Re: Weird Narrative Perspective shifts

#1
My book is told from a first person, past tense perspective but things sometimes get a little weird.  If you're currently reading my book then what's posted hasn't caught up to this and we're going to get into some spoiler country.  Be forewarned.

Spoiler :

So in the book, the MC is a robot artificer that has the ability to create other robot bodies that he can connect to via proxy and operate remotely.  When the narrative switches to follow one of the proxies I was originally keeping with the first person, but then I liked the idea of switching to a third person perspective to maintain the idea that we were viewing the action remotely; rather than directly through our MC's eyes.


For the most part I think this works well, though I have a fondness for "thinking out loud" in the narrative and that's where things get odd.  Take for example this snippet where Shrapnel is the name of the proxy and Prime is the name of the MC:
Quote:
The sound of Shrapnel’s wings beating feverishly to keep his relatively heavy body in the air was deafening.  The next time Prime built something like this, he’d have to figure out a better method.


I had thought about continuing to use "I" in stead of "Prime" but it felt like it would get even more confusing with the POV shifts and thought I should fully commit to a single POV within a narrative block.

Has anyone else dealt with this sort of thing where your book is first person but then shifts to 3rd from time to time, and if so, how do you deal with references to the MC?  My guess is that the conventional wisdom here would be to remove all "inner thoughts" from the 3rd person blocks... :/


Re: Weird Narrative Perspective shifts

#2
 I think you'll have just as many responses to this as there are perspectives to be had. We each approach the concept of POV as readers in our own way, so what follows is my personal assessment of your presentation based on what I like as a reader, and what I try to do as an author.

For me, switching POV is common when you have more than one character. Game of Thrones is notorious for this. One of my books also toggles between two people. In mine, I only change POVs with chapter breaks. In other books, there may only be a line break - but there is still a break.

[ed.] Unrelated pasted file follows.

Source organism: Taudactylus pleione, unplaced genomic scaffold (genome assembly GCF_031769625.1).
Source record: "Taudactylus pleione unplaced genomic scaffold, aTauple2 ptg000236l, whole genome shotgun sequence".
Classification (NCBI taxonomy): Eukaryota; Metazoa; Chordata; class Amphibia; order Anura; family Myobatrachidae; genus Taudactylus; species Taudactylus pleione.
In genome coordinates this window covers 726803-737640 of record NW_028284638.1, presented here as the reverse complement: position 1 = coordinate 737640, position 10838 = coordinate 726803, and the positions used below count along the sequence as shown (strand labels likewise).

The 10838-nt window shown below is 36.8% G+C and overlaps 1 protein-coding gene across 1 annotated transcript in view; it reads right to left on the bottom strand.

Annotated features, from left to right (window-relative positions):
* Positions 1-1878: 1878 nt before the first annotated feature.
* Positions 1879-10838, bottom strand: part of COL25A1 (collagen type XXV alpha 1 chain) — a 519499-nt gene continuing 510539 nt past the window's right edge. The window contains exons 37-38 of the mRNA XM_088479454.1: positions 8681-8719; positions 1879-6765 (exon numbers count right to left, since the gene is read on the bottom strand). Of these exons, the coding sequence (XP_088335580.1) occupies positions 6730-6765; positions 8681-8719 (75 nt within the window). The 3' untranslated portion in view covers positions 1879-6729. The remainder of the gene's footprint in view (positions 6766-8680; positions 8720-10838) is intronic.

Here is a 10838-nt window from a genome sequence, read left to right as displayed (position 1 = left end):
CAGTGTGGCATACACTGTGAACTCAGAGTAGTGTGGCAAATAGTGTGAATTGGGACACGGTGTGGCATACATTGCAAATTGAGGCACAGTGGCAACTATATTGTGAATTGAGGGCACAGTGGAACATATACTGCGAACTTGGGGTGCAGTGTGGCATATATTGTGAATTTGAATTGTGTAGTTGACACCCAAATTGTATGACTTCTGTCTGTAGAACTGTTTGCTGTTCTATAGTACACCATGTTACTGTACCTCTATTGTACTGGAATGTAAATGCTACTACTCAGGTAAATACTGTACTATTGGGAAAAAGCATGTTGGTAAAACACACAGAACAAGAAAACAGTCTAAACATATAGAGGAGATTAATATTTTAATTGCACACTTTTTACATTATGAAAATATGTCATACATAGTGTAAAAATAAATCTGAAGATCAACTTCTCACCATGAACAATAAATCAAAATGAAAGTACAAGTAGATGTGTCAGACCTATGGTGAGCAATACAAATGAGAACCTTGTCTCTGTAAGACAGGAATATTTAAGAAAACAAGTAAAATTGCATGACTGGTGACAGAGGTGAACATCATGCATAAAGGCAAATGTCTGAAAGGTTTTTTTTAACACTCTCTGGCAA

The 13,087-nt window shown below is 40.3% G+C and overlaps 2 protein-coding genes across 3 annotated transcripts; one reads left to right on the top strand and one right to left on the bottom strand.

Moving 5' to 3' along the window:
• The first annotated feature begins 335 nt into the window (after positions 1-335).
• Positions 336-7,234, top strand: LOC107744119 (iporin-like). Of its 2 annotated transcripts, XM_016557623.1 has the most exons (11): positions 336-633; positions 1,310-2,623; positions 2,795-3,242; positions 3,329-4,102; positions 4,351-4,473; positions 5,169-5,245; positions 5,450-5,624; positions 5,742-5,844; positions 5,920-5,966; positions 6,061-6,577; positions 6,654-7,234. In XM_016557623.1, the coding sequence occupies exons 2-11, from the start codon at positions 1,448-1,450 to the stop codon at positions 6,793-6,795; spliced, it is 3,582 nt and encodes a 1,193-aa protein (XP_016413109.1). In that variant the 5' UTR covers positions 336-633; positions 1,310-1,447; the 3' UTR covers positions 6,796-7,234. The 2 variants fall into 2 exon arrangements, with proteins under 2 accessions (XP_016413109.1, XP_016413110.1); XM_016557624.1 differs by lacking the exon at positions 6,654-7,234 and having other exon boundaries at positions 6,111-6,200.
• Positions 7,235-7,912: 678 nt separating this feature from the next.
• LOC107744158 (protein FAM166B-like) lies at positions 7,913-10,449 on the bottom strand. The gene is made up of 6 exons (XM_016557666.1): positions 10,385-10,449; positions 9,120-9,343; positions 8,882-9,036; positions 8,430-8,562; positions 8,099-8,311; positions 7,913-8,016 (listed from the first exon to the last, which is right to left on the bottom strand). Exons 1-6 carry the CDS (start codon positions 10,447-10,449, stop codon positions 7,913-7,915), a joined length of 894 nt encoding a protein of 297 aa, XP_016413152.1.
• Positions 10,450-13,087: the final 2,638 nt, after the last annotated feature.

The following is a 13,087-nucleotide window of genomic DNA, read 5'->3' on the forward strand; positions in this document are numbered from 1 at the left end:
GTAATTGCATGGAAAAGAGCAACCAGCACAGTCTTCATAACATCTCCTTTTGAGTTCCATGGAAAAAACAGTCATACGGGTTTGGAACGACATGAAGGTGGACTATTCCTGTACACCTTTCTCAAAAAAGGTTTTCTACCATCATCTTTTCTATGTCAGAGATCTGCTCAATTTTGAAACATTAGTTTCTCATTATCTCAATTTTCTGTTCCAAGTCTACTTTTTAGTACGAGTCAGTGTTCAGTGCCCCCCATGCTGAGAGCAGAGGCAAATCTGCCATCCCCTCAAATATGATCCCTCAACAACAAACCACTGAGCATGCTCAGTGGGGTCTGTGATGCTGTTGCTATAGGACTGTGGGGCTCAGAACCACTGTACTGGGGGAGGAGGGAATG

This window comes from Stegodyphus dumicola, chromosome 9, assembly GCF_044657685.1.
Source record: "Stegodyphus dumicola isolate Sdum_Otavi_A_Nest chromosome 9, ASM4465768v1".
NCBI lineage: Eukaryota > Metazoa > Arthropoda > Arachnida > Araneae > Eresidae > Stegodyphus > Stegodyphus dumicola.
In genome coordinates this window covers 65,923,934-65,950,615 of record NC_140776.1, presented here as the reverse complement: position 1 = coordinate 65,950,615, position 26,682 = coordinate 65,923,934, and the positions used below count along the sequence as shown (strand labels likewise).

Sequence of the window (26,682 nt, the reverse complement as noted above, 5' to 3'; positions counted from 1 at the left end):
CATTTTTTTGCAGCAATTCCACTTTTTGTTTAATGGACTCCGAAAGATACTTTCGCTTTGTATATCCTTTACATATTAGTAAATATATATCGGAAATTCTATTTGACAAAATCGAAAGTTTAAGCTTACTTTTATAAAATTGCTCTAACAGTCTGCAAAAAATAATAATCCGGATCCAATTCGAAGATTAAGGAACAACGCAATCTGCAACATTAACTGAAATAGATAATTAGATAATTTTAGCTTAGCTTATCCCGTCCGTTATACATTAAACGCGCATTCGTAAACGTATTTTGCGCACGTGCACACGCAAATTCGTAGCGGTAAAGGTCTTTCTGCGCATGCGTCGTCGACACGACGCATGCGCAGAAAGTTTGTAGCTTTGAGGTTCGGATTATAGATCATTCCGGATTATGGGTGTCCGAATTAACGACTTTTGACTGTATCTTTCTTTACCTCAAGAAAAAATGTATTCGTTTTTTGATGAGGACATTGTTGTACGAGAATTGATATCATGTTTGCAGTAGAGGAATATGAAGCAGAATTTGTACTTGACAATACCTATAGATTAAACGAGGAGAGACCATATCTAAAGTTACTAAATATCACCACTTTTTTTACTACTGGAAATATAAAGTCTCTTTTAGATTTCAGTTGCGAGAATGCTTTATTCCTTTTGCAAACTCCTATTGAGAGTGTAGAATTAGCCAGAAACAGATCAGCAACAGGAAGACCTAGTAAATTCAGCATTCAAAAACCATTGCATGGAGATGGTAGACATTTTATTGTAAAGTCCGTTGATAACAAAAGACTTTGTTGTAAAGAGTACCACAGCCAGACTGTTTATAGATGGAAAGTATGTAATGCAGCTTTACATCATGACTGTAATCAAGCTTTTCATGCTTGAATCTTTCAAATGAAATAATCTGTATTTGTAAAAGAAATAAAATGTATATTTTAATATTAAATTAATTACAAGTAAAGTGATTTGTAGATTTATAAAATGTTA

Because I'm so used to the POV switch also being a character switch, my initial impression is that I would soon become confused and disassociate the main character's "I", with a different reference of "Prime" and think them two different characters - when in point of fact, if I understand your conundrum correctly, they're the same character in different bodies

It's an interesting problem to have. My personal desire as a reader, I think, would be to maintain the first-person perspective with other reminders about the main character being in a different body. Observations about how clumsy this new construction is compared to his normal one, or how dexterous the fingers of this automaton are and how maybe he should upgrade his own once he's back in it (again, out of context here, just examples).

Regardless, I think as long as you're very clear to the reader that "I" is also "Prime", we may become accustomed to the switches and eventually find the flow in it all.

Good question, made me think.

Re: Weird Narrative Perspective shifts

#3
To the extent that sense impressions are being relayed by the same narrator I would use the same label. Perfectly fine to have a different name for the drone and describe the drone's actions using its name, but if the protagonist who is referred to in first person throughout the book is musing about what he, the protagonist, is going to do with his next drone, I would use "I" for it.

In general I put clarity as a very high priority, so I feel that asking the reader to remember that sometimes the protagonist is "I" and sometimes the protagonist is "Prime" is adding unnecessary cognitive load. In the scenario you've described I don't see the change adding much besides the confusion.

If you're doing actual PoV shifts, my personal preference is to only ever have one character get the first person "I" while everybody else gets third person limited. This would be the flip side of your issue: asking the reader to remember that "I" refers to whoever I designated at the beginning of the chapter adds cognitive load.

It's also just general good practice to crack down hard on any accidental PoV drift in your writing. It's an underrated factor that can irritate readers into dropping a work or judging it unfavorably.

Re: Weird Narrative Perspective shifts

#4

Drew Wrote: Because I'm so used to the POV switch also being a character switch, my initial impression is that I would soon become confused and disassociate the main character's "I", with a different reference of "Prime" and think them two different characters - when in point of fact, if I understand your conundrum correctly, they're the same character in different bodies.


Yup, this is exactly right. Same character, multiple bodies; hence the dilemma of properly handling narrative lol

jacobk Wrote: To the extent that sense impressions are being relayed by the same narrator I would use the same label. Perfectly fine to have a different name for the drone and describe the drone's actions using its name, but if the protagonist who is referred to in first person throughout the book is musing about what he, the protagonist, is going to do with his next drone, I would use "I" for it.


Thanks for the assist guys, I think you both are on the mark here and it makes more sense to stick with "I" even when we've gone "pseudo 3rd person" here as we follow a drone/proxy body.

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